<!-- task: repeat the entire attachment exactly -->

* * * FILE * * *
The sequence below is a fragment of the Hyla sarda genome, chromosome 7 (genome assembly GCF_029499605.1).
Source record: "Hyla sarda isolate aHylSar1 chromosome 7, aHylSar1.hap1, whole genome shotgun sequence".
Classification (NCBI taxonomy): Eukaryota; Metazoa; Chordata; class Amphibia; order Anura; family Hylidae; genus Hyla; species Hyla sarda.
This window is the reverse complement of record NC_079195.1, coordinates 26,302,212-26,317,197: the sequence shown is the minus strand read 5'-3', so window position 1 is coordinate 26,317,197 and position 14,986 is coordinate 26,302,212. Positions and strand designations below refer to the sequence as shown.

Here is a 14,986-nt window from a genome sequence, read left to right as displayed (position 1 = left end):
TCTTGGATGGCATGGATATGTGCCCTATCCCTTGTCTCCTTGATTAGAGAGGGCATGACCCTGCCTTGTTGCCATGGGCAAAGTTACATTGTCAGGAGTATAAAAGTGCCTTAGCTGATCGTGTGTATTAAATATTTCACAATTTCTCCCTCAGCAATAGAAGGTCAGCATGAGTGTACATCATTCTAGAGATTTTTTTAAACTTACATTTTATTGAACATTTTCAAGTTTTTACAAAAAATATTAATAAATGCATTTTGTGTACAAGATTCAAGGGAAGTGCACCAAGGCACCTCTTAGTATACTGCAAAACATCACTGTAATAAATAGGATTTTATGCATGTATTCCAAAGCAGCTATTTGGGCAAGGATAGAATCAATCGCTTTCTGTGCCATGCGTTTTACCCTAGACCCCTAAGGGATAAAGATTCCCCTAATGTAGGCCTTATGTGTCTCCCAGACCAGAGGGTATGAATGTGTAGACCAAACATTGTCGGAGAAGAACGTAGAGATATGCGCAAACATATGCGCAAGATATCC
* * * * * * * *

The sequence below is a fragment of the Hyla sarda genome, chromosome 7 (genome assembly GCF_029499605.1).
Source record: "Hyla sarda isolate aHylSar1 chromosome 7, aHylSar1.hap1, whole genome shotgun sequence".
Classification (NCBI taxonomy): Eukaryota; Metazoa; Chordata; class Amphibia; order Anura; family Hylidae; genus Hyla; species Hyla sarda.
This window is the reverse complement of record NC_079195.1, coordinates 26,302,212-26,317,197: the sequence shown is the minus strand read 5'-3', so window position 1 is coordinate 26,317,197 and position 14,986 is coordinate 26,302,212. Positions and strand designations below refer to the sequence as shown.

Here is a 14,986-nt window from a genome sequence, read left to right as displayed (position 1 = left end):
TCTTGGATGGCATGGATATGTGCCCTATCCCTTGTCTCCTTGATTAGAGAGGGCATGACCCTGCCTTGTTGCCATGGGCAAAGTTACATTGTCAGGAGTATAAAAGTGCCTTAGCTGATCGTGTGTATTAAATATTTCACAATTTCTCCCTCAGCAATAGAAGGTCAGCATGAGTGTACATCATTCTAGAGATTTTTTTAAACTTACATTTTATTGAACATTTTCAAGTTTTTACAAAAAATATTAATAAATGCATTTTGTGTACAAGATTCAAGGGAAGTGCACCAAGGCACCTCTTAGTATACTGCAAAACATCACTGTAATAAATAGGATTTTATGCATGTATTCCAAAGCAGCTATTTGGGCAAGGATAGAATCAATCGCTTTCTGTGCCATGCGTTTTACCCTAGACCCCTAAGGGATAAAGATTCCCCTAATGTAGGCCTTATGTGTCTCCCAGACCAGAGGGTATGAATGTGTAGACCAAACATTGTCGGAGAAGAACGTAGAGATATGCGCAAACATATGCGCAAGATATCC